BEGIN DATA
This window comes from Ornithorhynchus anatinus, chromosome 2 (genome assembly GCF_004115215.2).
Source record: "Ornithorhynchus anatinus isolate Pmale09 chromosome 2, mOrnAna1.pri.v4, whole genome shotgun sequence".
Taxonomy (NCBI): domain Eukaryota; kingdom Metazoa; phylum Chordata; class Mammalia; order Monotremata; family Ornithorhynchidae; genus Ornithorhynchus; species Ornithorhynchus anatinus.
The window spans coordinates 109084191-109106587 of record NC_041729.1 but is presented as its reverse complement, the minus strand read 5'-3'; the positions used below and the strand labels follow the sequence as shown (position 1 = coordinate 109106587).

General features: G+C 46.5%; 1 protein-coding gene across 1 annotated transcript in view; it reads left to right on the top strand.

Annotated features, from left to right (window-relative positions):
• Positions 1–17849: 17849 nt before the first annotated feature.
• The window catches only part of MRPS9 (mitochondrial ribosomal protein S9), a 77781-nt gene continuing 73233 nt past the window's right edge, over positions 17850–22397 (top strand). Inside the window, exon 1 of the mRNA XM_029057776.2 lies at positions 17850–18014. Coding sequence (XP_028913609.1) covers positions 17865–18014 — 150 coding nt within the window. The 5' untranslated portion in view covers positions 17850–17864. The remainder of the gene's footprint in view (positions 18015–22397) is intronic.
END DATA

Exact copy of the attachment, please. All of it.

This window comes from Ornithorhynchus anatinus, chromosome 2 (genome assembly GCF_004115215.2).
Source record: "Ornithorhynchus anatinus isolate Pmale09 chromosome 2, mOrnAna1.pri.v4, whole genome shotgun sequence".
Taxonomy (NCBI): domain Eukaryota; kingdom Metazoa; phylum Chordata; class Mammalia; order Monotremata; family Ornithorhynchidae; genus Ornithorhynchus; species Ornithorhynchus anatinus.
The window spans coordinates 109084191-109106587 of record NC_041729.1 but is presented as its reverse complement, the minus strand read 5'-3'; the positions used below and the strand labels follow the sequence as shown (position 1 = coordinate 109106587).

General features: G+C 46.5%; 1 protein-coding gene across 1 annotated transcript in view; it reads left to right on the top strand.

Annotated features, from left to right (window-relative positions):
• Positions 1–17849: 17849 nt before the first annotated feature.
• The window catches only part of MRPS9 (mitochondrial ribosomal protein S9), a 77781-nt gene continuing 73233 nt past the window's right edge, over positions 17850–22397 (top strand). Inside the window, exon 1 of the mRNA XM_029057776.2 lies at positions 17850–18014. Coding sequence (XP_028913609.1) covers positions 17865–18014 — 150 coding nt within the window. The 5' untranslated portion in view covers positions 17850–17864. The remainder of the gene's footprint in view (positions 18015–22397) is intronic.